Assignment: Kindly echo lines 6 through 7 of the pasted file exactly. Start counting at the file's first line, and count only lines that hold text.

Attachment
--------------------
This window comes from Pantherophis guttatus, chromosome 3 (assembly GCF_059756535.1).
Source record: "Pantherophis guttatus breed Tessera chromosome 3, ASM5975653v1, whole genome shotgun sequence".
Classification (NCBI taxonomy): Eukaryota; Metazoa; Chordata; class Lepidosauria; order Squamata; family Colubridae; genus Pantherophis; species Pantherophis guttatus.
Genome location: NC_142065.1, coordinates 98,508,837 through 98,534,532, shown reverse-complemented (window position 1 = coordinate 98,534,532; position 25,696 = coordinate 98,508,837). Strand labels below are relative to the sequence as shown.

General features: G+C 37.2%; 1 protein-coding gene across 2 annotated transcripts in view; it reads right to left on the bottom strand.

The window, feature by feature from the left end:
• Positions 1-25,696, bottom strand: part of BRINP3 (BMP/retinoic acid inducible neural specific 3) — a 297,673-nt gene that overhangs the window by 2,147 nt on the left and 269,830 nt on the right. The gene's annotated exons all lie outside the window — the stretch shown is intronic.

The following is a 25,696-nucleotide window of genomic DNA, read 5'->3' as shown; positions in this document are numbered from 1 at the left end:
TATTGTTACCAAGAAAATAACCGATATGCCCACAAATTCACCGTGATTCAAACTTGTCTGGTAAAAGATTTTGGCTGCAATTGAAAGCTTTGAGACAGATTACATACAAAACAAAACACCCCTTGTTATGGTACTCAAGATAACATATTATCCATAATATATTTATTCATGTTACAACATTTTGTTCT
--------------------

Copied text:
The window, feature by feature from the left end:
• Positions 1-25,696, bottom strand: part of BRINP3 (BMP/retinoic acid inducible neural specific 3) — a 297,673-nt gene that overhangs the window by 2,147 nt on the left and 269,830 nt on the right. The gene's annotated exons all lie outside the window — the stretch shown is intronic.